4. Kneading: Sprinkle a little of the extra AP flour onto the board. Plop the dough out.
5. Hand wash and dry the mixing bowl. (Yes, this step is important. It prepares the rising bowl, gets your hand nice and clean AND allows the dough to rest a little.)
6. Knead the dough by hand about 10 minutes. Use your dough scraper to keep the board clean. Add a tiny bit more of the reserved flour if the dough seems sticky but try not to add too much - the dough should be soft.
7. Proofing: As best you can, form the dough into a ball and plop it into the clean bowl (no need to oil the bowl) and cover the bowl with a plate. Leave in a non drafty area of the kitchen for 20 minutes.
8. After 20 minutes has passed, very lightly sprinkle the work surface with flour. Carefully turn the dough out. If necessary, gently spread the dough out (try not to deflate it). Using the dough scaper and still being careful not to deflate, fold the left side into the center, then the top side, right and bottom into the center. As you lift it into the bowl, fold it in half once more. Try to place it in the bowl smooth side up. Cover the bowl. Let it proof at room temp for 20 minutes more. Repeat this step two more times. Folds are done at 20, 40 and 60 minutes after the first kneading. It may not be until the third time that the dough looks like the smooth, soft pillow described in books. The amount of dusting flour used in the three folds is not more than a couple tablespoons.
9. After the final fold, cover the bowl again and let rise in a no draft place until doubled in size. Depending on the temperature of your kitchen this can take anywhere from 1-4 hours.
10. Shaping: Turn the dough out onto a floured board. Gently press out into a rectangle. Fold the left side into the center, then the top, then the right side, then the bottom. Turn it over. Continue to fold it underneath itself to form a tight, even ball without actually deflating the dough. Place seam side down on a parchment covered peel or cookie sheet. Cover with a clean tea towel and plastic and allow to rise again until just about doubled. Another 1-4 hours.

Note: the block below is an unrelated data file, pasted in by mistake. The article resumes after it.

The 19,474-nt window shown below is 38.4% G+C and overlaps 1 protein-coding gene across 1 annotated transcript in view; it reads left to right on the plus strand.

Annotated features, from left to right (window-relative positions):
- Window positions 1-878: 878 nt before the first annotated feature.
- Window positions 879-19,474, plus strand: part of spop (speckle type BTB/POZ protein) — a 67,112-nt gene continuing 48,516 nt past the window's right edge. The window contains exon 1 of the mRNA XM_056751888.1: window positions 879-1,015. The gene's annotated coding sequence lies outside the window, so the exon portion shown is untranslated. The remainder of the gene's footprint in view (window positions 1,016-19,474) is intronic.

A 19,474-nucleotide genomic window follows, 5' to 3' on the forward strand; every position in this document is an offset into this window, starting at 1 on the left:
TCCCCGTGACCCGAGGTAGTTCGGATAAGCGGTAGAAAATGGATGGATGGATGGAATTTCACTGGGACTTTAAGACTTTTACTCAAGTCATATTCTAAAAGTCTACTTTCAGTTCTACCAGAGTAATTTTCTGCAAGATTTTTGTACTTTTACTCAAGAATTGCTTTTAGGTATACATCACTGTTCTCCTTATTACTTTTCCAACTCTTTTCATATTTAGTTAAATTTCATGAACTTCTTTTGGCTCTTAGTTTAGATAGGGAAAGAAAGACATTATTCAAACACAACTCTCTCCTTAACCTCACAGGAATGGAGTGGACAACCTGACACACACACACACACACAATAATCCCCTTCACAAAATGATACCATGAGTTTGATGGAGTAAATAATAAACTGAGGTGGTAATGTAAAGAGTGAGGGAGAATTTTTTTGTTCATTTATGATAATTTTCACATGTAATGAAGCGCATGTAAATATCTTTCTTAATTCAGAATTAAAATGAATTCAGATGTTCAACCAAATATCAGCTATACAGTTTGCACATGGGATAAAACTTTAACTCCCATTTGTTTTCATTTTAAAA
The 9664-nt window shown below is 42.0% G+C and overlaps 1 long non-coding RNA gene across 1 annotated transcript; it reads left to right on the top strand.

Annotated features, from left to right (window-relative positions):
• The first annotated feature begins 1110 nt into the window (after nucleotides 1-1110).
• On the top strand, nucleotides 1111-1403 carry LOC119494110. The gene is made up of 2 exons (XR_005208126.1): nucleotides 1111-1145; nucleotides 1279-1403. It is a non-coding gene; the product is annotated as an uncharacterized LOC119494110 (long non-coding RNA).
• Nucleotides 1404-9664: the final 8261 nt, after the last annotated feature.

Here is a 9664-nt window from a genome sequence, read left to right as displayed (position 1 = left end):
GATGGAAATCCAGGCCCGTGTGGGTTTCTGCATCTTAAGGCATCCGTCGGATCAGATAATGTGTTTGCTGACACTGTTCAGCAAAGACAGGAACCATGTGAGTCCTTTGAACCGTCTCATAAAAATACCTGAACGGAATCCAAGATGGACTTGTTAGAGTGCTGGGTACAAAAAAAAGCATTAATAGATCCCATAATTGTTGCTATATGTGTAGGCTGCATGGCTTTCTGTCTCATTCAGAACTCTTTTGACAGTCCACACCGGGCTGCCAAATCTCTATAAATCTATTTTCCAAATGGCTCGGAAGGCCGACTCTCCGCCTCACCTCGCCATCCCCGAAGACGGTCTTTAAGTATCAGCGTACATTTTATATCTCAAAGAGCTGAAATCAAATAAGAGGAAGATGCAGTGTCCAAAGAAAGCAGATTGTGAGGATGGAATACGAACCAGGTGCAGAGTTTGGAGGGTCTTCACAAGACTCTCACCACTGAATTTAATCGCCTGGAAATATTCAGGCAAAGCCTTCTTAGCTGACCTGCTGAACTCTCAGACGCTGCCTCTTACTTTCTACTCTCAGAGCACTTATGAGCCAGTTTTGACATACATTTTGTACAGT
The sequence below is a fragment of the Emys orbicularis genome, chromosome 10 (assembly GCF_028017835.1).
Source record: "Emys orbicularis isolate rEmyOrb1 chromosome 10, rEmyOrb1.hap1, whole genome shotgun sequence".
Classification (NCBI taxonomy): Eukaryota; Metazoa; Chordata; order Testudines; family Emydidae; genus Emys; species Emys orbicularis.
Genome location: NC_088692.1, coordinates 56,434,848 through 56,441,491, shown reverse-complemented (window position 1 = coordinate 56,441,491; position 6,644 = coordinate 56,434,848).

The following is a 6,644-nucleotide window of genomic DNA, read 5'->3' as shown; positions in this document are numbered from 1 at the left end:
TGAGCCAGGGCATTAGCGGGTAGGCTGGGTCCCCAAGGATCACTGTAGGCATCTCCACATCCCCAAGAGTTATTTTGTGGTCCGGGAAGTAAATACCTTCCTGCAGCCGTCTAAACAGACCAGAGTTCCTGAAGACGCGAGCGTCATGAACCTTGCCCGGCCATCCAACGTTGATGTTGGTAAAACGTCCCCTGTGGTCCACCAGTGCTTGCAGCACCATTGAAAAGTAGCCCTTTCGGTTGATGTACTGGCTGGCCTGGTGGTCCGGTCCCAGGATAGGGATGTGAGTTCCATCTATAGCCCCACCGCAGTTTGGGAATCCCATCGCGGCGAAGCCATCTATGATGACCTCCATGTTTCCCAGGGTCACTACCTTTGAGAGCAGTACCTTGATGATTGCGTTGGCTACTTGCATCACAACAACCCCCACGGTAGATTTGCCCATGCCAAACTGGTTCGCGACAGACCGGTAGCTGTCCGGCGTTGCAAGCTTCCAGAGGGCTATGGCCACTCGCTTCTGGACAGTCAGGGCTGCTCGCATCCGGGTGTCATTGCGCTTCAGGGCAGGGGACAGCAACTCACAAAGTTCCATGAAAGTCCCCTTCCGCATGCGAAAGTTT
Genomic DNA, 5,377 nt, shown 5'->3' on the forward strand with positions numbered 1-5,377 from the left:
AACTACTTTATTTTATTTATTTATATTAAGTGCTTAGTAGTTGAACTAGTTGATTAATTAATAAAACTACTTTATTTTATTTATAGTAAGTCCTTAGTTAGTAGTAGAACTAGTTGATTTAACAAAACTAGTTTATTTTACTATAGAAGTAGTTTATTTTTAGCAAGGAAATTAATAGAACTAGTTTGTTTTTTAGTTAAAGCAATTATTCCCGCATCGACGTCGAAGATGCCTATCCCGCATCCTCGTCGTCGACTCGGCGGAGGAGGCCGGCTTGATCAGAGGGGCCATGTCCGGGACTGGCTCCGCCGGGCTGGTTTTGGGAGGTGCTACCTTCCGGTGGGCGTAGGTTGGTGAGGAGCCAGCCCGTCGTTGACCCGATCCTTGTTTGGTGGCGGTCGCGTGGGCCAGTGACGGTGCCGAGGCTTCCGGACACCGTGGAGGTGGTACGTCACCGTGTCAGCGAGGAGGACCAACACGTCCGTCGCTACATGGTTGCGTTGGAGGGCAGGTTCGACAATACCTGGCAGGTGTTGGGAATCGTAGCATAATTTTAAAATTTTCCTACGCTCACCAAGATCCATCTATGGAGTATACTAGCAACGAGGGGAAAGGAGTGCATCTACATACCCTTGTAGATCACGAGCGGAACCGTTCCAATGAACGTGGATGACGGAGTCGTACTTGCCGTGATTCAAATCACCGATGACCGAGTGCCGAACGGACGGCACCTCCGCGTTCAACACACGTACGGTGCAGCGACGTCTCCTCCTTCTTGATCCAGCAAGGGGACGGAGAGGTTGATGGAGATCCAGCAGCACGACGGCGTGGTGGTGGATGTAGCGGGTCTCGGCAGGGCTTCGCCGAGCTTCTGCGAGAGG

11. Preparing the oven: About 15 minutes before baking, preheat the oven to 400ºF with a rack in the second to top position.
12. Baking: Spray loaf liberally with water and sprinkle with cornflour. Slide bread onto stone if using, and bake fore 15 minutes. Turn oven down to 375º, turn the bread around and bake another 15 minutes until bread sounds hollow when thumped on the bottom. (About 200-210ºF internal temp.)
13. When the bread is done, remove to cool on a footed rack. Wait until completely cool before cutting the bread.
Some bakers said they needed to bake it longer to finish with a nice golden color. I accidentally preheated the oven to 500º and even though I tried to let it cool a bit, it was probably around 450º on the stone when I popped the bread in. My loaf was done in about 29 minutes total and beautifully golden. I also steamed the oven when I first put it in and a couple minutes later. Great chewy crust and moist crumb in this bread. Next time I'll make two smaller loaves and have the dough just a little less slack. These toasted slices are great with butter and honey and would make super trenchers I'll bet. Just check out the mouth watering smoked mackerel, olive oil, caramelized garlic, capers and herbs served on the toasted bread in the host kitchen's post!
This post will go up for yeastspotting.
Update: This bread made absobloominglutely awesome garlic crostini. Did it under the broiler and was so seriously tasty.